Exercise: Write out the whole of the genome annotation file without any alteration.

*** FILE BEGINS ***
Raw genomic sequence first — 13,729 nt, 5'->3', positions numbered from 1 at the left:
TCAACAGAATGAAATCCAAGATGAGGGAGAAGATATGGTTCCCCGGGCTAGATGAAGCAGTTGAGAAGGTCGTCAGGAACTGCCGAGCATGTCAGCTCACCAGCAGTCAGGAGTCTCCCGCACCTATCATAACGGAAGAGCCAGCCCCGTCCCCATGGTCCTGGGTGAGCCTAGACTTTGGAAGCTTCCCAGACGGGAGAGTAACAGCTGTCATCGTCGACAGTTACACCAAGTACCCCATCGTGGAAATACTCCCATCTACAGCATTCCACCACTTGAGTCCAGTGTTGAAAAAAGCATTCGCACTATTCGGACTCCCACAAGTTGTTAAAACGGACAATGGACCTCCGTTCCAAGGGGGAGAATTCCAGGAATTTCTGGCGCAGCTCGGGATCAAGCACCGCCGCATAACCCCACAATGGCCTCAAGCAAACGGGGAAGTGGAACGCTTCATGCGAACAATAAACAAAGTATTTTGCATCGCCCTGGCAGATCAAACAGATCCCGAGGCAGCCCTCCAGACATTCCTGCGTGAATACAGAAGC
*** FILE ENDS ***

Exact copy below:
Raw genomic sequence first — 13,729 nt, 5'->3', positions numbered from 1 at the left:
TCAACAGAATGAAATCCAAGATGAGGGAGAAGATATGGTTCCCCGGGCTAGATGAAGCAGTTGAGAAGGTCGTCAGGAACTGCCGAGCATGTCAGCTCACCAGCAGTCAGGAGTCTCCCGCACCTATCATAACGGAAGAGCCAGCCCCGTCCCCATGGTCCTGGGTGAGCCTAGACTTTGGAAGCTTCCCAGACGGGAGAGTAACAGCTGTCATCGTCGACAGTTACACCAAGTACCCCATCGTGGAAATACTCCCATCTACAGCATTCCACCACTTGAGTCCAGTGTTGAAAAAAGCATTCGCACTATTCGGACTCCCACAAGTTGTTAAAACGGACAATGGACCTCCGTTCCAAGGGGGAGAATTCCAGGAATTTCTGGCGCAGCTCGGGATCAAGCACCGCCGCATAACCCCACAATGGCCTCAAGCAAACGGGGAAGTGGAACGCTTCATGCGAACAATAAACAAAGTATTTTGCATCGCCCTGGCAGATCAAACAGATCCCGAGGCAGCCCTCCAGACATTCCTGCGTGAATACAGAAGC